We had a special Xmas Day training (before one of the most memorable Christmas dinners EVER). The focus task this time was to force ourselves to avoid the most common technique chains, and invent new solutions to each entry. It means forcing your body to go against what you have programmed, your "favorite" responses. A very challenging exercise.
This is critical.
We have discussed before how "intellectualizing" techniques causes limitations in speed and responsiveness, and how muscle memory is needed to fully take advantage of our body's natural ability to react. Also important is the active training to break those very links we have tried so hard to put in place. Sounds counter-productive, right?
In order to be a well-rounded fighter (and to free ourselves from limitation, in a more spiritual sense), we must break the muscle memory chains we forge. This forces us to expand our scope and range of responses, and keeps us from being limited to just those techniques and solutions we are most comfortable with. Failing to do this means that whole areas of technique will become stale and rusty, and we will never truly develop the kind of "intuitive creativity" needed to fully express ourselves. This free self-expression is at the heart of what Kali Majapahit and all good martial arts training strives to achieve - Freedom of movement (mentally and physically).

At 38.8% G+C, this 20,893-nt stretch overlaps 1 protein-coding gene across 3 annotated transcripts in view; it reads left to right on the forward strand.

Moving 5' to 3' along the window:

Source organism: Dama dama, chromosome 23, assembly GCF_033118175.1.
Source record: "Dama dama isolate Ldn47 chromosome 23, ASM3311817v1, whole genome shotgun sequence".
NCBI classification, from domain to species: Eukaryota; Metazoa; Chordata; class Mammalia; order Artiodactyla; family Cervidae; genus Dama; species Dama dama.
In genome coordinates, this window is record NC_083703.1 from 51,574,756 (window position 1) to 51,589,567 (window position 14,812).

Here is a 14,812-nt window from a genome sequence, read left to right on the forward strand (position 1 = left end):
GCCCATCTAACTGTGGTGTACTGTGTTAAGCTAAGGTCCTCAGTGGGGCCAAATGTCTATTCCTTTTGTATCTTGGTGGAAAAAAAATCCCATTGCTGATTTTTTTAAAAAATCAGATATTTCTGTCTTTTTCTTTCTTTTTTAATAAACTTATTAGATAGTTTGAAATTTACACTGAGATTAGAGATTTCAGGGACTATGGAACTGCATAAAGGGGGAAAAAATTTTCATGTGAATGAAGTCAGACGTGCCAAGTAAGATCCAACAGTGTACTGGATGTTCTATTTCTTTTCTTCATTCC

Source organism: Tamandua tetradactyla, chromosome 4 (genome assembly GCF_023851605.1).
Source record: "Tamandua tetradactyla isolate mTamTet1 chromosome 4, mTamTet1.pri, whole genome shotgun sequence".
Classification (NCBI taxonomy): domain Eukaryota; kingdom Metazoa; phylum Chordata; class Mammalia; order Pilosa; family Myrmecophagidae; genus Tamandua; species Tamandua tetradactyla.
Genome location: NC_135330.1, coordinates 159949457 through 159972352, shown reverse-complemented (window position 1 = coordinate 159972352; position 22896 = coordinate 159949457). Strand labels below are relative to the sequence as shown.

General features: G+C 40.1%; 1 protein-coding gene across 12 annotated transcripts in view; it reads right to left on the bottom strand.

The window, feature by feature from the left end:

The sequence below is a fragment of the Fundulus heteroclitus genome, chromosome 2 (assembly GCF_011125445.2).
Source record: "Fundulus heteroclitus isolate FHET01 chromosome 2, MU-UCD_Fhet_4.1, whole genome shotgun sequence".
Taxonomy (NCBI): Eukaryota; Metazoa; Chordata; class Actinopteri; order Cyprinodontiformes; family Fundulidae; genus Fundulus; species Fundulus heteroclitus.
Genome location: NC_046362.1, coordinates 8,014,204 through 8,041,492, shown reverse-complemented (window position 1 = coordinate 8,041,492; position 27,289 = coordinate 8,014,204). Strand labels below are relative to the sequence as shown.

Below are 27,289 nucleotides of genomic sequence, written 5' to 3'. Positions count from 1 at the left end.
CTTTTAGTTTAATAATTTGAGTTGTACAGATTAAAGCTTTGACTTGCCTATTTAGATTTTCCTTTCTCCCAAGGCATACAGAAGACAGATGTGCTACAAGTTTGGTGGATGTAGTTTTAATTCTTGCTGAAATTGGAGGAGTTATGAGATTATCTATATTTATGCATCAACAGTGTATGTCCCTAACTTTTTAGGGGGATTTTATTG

Metaphorical discussion aside, as fighters we are only as good as our least common denominator. That means that if we are good at kicking, we need to force ourselves to train our punching more. If we are good at striking, we must push ourselves harder in grappling. If we excel at physical technique, we must place emphasis on chi kung and internal energy.
Training the lowest common denominator should always be an integral part of our training, since it is that very weak spot that is our most vulnerable, and where a sensible opponent will aim their attack strategy.
The idea is counter-intuitive. It is much more fun to work the things we are best at in order to get even better at them. Training our weak areas means we must be honest about our poor technique and accept our lack of expertise. This is also an important part of overcoming our ego and finding the yin/yang balance within ourselves.
The best teachers will always push hardest on our weak areas.
Breakdown training is a real "brain-burner", but the benefits are undeniable. Work it and see for yourself.